From being an outgoing person who planned to spend the rest of her life with the man she loved, Sarah began to dread the weekends. This was the time they used to spend together.

“The death of my partner has changed me,” Sarah said. “Many of the things that I used to do without even thinking about it – cycling, going to the gym, going out for dinner or to the local coffee shop – I avoided.

“It is so easy to become completely isolated.”

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What would you miss most? Rebuilding after Hurricane Irma

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If a huge hurricane blew away your home, what would you miss the most?

For Lorie, it was his treasured viola. “There’s no way I can replace my instrument, my viola,” he said. “It was just precious.”

The keen musician’s home and viola were damaged by Hurricane Irma, one of the most powerful hurricanes ever seen in the Atlantic.

The huge storm damaged or destroyed almost every house in the British Virgin Islands in the Caribbean. Rebuilding is going slowly.

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Amanda saved her grandad after learning first aid

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Amanda stands with her arm on the shoulder of her grandada, who she helped with first aid when he was bleeding heavily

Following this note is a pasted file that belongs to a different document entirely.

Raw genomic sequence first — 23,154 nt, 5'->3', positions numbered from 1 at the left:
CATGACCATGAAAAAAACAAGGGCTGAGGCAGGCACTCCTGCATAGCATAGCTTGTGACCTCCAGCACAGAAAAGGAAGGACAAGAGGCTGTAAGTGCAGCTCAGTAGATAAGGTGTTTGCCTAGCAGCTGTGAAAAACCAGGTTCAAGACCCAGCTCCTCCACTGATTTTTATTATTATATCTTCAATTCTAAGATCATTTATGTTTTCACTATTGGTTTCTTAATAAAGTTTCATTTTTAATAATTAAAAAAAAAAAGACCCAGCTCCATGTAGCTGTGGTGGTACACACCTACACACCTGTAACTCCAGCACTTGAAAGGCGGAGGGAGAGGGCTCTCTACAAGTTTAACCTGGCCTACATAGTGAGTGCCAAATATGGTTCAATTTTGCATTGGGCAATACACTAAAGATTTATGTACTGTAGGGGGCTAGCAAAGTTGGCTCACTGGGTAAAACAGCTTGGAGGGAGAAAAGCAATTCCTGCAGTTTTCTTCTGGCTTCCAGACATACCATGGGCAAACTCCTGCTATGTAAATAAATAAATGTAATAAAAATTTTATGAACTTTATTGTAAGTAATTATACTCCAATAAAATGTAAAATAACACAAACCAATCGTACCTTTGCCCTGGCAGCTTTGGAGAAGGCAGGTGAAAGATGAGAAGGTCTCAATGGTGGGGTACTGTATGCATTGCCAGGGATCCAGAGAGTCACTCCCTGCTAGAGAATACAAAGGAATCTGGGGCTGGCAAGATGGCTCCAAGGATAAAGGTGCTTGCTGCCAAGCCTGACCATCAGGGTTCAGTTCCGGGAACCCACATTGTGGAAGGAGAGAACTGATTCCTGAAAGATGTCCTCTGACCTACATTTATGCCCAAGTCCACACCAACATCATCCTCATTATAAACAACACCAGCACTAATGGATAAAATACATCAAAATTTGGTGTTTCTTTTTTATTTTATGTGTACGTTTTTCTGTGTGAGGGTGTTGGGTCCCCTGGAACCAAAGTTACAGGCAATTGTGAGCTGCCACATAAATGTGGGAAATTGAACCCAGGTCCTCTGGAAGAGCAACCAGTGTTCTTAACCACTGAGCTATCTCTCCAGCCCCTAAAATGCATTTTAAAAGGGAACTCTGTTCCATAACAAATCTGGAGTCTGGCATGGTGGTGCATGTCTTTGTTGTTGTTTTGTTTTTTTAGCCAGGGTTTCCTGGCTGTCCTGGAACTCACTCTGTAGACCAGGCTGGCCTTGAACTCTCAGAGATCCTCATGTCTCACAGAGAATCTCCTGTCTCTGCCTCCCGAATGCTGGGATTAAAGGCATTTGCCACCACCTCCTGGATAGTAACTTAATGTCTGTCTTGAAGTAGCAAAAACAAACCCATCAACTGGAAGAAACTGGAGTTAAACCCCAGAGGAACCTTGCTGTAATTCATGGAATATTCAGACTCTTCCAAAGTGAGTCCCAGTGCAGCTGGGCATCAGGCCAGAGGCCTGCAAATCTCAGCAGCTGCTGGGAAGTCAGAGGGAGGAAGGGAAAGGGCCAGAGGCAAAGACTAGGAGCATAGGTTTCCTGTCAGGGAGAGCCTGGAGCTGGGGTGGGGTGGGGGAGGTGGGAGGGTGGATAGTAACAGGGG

Amanda and her grandad © Mike Poloway/British Red Cross

It was a peaceful Sunday at home. But when there was a sudden emergency, Amanda knew how to help her grandad when he needed it most.

“I was in my house with my family, my boyfriend and my grandad. He’d come round for a visit and a cup of tea on a Sunday afternoon,” Amanda said.

“After a while, my grandad went up the stairs and a few moments later I heard him shouting my name.

“There hadn’t been a bang or anything, so I didn’t know at this stage he had fallen. But when I got to the bottom of the stairs he was propped up on the wall at the top.

“I could tell something was wrong. As I went up towards him he pulled up his trouser leg, and all this blood spurted all over the wall.

“He said he’d just lost his footing on the top step and fallen. He’d cut himself on the edge of the stair.”

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Yemen’s healthcare in crisis: a doctor speaks out

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A boy walks among the rubble from a destroyed building in Yemen

© Yeyha Arhab/ICRC

“Here our job is human. I can’t leave it, I can’t stop.”

Dr Anisa, a doctor with British Red Cross partner the Yemen Red Crescent, speaks from a battered clinic in Sana’a, Yemen.

Once, she was a hospital specialist. The clinic was a thriving health centre for mothers and babies.

But now, Yemen is caught up in deadly conflict. Dr Anisa is now a GP working in one of the only clinics where people can get free healthcare. Patients travel for hours to see her every day.

Like many doctors in Yemen, she hasn’t been paid in two years.

But Dr Anisa keeps going: “The conflict has affected everyone, not just us. I can’t do anything else, this is my job.”